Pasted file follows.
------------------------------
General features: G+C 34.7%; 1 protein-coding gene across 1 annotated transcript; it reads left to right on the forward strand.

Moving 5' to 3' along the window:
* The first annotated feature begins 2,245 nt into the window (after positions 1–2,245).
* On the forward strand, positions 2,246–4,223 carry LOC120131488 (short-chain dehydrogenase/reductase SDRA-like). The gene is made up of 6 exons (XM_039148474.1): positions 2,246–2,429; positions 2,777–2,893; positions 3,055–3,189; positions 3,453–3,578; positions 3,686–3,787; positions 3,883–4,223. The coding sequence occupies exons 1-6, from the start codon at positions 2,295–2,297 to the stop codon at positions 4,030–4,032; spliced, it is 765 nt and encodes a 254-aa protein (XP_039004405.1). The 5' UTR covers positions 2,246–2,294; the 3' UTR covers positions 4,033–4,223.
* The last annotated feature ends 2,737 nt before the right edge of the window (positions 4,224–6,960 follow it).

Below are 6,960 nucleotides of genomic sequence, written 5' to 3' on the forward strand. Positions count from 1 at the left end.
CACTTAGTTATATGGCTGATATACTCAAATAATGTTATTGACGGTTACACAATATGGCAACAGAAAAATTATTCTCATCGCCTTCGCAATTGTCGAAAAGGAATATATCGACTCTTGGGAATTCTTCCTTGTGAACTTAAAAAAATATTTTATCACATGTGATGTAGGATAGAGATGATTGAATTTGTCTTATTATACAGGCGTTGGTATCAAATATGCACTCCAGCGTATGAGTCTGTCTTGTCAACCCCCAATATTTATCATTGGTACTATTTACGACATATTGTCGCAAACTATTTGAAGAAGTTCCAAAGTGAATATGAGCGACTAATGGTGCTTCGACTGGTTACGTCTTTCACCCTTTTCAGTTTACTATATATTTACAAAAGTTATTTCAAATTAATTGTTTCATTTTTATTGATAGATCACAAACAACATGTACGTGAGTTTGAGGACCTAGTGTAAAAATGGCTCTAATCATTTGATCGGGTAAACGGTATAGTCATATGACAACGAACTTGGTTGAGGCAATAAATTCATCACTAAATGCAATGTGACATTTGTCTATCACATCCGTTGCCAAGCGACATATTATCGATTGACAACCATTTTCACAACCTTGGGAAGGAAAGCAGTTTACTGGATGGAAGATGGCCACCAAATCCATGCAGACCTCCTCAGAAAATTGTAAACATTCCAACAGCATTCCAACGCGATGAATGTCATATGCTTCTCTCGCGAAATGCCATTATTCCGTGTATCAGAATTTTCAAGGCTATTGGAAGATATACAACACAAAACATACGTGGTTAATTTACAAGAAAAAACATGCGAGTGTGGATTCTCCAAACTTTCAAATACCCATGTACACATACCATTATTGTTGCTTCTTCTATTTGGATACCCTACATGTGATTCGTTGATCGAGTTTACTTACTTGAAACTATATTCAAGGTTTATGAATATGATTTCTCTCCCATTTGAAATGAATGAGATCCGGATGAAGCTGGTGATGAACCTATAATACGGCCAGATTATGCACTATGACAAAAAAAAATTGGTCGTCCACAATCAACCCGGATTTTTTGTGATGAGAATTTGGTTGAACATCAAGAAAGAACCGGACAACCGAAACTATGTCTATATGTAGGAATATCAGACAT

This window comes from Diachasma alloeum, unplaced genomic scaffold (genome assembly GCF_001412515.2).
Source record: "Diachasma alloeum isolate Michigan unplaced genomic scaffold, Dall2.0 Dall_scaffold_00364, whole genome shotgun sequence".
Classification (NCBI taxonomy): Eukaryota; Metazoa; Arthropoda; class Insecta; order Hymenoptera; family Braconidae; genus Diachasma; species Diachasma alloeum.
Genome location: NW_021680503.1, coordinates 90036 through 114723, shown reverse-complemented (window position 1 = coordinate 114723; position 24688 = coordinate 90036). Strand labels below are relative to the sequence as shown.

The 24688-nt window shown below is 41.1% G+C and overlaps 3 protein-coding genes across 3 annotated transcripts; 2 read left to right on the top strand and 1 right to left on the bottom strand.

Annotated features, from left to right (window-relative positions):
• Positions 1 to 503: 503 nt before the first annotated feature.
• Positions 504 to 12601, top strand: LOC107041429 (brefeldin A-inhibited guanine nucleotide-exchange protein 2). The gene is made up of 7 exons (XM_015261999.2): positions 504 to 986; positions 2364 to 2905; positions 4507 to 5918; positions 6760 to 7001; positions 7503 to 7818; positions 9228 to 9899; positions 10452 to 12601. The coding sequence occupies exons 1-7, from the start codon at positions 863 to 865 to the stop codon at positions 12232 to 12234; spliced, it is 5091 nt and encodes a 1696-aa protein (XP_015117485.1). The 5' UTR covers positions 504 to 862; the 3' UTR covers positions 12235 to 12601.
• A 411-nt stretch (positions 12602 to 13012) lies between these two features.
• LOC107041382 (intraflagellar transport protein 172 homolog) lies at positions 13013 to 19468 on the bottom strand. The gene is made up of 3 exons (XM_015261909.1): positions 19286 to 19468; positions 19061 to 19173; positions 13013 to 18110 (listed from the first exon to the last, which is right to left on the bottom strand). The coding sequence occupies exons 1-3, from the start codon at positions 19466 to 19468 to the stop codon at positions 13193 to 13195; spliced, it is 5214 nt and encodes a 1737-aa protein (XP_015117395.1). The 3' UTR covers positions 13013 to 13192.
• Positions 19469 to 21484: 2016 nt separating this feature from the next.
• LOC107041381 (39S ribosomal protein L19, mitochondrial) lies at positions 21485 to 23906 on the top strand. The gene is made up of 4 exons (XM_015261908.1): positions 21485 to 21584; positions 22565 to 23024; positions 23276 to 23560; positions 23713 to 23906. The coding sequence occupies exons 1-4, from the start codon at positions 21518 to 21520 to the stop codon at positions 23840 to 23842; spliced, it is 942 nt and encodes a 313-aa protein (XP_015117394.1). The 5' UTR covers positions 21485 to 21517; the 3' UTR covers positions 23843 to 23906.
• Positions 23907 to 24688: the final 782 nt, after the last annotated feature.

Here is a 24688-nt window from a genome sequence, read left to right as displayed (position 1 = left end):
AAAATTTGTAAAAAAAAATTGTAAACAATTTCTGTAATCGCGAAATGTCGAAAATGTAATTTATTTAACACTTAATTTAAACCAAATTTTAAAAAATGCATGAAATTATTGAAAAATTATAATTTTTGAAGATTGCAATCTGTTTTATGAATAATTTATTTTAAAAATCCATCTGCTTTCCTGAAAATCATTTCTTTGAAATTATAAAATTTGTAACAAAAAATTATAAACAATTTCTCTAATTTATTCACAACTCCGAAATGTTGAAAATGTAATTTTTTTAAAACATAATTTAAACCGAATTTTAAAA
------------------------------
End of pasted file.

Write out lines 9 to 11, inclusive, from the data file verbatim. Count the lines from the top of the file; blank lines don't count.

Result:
Source record: "Diachasma alloeum isolate Michigan unplaced genomic scaffold, Dall2.0 Dall_scaffold_00364, whole genome shotgun sequence".
Classification (NCBI taxonomy): Eukaryota; Metazoa; Arthropoda; class Insecta; order Hymenoptera; family Braconidae; genus Diachasma; species Diachasma alloeum.
Genome location: NW_021680503.1, coordinates 90036 through 114723, shown reverse-complemented (window position 1 = coordinate 114723; position 24688 = coordinate 90036). Strand labels below are relative to the sequence as shown.